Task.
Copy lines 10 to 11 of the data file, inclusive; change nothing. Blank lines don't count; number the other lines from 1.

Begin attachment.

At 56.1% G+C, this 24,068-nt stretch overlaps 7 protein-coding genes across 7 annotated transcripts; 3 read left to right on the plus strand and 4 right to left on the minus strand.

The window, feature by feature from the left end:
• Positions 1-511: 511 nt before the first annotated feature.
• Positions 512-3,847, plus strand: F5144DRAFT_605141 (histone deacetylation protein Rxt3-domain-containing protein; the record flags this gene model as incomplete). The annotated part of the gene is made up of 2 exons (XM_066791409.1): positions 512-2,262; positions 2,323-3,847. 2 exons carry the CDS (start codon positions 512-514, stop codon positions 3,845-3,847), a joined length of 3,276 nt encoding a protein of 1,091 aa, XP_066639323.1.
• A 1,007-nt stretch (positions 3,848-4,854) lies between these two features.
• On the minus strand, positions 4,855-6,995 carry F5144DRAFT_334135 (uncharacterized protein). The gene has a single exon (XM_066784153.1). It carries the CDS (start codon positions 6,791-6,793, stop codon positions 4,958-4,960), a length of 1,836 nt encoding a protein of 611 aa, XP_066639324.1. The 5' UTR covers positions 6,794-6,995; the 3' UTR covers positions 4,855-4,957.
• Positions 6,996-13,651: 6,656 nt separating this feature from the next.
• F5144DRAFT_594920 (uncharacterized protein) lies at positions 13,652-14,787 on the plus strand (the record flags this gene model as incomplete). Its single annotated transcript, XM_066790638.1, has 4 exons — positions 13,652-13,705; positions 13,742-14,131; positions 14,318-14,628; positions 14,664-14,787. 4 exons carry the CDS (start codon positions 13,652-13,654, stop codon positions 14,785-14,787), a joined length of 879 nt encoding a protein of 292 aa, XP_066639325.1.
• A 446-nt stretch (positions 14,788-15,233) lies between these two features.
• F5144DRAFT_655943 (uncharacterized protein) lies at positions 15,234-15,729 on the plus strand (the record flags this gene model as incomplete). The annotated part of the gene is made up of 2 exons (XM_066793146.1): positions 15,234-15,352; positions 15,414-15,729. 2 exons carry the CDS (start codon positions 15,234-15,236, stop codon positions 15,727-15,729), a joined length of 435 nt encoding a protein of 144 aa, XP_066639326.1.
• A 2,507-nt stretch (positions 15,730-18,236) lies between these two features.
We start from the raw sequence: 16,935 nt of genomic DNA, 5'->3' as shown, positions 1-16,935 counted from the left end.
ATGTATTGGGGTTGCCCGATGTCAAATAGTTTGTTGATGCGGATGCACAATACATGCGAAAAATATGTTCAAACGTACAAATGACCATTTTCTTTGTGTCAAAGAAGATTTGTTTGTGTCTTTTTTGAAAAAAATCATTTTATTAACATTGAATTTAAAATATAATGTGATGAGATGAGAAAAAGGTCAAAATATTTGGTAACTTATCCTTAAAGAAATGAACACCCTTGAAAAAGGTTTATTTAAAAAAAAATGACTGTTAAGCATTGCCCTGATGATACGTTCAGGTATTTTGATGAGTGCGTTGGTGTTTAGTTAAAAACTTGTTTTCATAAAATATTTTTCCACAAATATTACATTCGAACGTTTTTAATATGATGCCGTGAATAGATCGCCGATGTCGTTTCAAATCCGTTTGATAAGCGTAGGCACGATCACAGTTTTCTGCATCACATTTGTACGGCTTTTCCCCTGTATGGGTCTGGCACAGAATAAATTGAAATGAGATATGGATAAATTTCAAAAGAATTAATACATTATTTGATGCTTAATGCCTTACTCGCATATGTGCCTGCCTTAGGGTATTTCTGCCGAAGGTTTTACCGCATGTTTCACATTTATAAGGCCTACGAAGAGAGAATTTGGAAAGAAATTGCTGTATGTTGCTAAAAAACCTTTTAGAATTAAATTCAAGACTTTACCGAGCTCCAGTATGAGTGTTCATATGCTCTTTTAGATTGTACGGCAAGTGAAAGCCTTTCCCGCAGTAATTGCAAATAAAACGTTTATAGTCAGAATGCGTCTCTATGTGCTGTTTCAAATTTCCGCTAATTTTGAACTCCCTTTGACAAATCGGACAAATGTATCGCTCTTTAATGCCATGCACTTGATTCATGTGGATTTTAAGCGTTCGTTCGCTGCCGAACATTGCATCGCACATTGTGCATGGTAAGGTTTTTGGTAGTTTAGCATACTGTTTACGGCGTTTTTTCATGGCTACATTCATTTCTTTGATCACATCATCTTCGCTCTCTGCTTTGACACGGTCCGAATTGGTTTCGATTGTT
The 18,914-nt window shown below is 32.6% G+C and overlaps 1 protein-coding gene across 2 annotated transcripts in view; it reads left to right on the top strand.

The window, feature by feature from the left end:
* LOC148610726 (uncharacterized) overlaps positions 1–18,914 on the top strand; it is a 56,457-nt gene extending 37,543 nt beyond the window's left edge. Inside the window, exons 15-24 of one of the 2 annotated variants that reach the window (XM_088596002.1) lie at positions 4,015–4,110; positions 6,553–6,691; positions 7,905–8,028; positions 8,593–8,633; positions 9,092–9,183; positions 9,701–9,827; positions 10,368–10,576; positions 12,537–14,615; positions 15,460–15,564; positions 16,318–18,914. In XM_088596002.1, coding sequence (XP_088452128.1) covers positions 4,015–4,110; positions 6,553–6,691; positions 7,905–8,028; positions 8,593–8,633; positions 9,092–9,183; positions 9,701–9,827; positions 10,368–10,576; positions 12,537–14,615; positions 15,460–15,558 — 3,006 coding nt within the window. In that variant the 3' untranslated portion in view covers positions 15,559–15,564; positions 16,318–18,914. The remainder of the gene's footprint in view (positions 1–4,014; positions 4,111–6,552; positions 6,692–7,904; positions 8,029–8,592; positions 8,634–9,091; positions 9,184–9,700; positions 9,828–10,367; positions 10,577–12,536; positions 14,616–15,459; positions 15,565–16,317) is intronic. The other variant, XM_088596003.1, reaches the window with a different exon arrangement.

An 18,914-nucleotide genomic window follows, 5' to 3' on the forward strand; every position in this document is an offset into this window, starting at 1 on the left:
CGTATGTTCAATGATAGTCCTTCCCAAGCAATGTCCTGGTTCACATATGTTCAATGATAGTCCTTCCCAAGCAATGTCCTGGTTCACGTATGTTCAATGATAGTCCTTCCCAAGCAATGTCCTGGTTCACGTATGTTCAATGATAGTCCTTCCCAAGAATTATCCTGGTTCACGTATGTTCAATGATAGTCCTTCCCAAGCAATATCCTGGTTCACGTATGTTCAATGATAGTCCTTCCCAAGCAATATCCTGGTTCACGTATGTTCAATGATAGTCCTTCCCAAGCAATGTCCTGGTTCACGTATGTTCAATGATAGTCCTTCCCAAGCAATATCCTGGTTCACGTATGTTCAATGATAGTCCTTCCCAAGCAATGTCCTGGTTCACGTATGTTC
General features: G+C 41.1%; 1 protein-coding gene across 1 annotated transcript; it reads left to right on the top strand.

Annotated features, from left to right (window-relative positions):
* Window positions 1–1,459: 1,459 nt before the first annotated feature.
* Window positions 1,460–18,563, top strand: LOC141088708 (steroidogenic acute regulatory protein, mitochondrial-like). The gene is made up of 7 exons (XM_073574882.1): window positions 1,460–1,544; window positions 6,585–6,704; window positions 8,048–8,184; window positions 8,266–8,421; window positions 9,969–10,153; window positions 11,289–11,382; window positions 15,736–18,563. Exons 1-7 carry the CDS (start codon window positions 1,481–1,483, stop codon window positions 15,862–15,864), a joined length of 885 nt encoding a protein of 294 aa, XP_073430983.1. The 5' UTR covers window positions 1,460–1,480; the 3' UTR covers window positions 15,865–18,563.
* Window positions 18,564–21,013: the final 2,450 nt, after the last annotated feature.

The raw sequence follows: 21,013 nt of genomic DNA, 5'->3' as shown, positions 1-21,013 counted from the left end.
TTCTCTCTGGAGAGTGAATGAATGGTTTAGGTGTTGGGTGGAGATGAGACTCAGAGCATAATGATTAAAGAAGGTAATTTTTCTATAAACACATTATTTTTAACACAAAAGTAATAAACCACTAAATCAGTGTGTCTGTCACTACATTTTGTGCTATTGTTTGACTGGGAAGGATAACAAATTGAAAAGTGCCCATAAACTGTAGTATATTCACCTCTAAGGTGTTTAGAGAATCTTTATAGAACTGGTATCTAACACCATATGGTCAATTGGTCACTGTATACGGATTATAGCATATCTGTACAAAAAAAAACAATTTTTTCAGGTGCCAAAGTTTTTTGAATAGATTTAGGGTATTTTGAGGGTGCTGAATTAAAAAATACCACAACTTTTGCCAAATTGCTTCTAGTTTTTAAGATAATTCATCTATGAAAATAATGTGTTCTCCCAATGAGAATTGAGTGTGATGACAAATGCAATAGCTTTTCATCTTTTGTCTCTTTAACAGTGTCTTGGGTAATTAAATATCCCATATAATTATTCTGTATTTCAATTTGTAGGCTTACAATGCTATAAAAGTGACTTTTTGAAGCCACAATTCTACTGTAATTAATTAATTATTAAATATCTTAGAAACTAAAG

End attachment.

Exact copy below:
• F5144DRAFT_655943 (uncharacterized protein) lies at positions 15,234-15,729 on the plus strand (the record flags this gene model as incomplete). The annotated part of the gene is made up of 2 exons (XM_066793146.1): positions 15,234-15,352; positions 15,414-15,729. 2 exons carry the CDS (start codon positions 15,234-15,236, stop codon positions 15,727-15,729), a joined length of 435 nt encoding a protein of 144 aa, XP_066639326.1.
• A 2,507-nt stretch (positions 15,730-18,236) lies between these two features.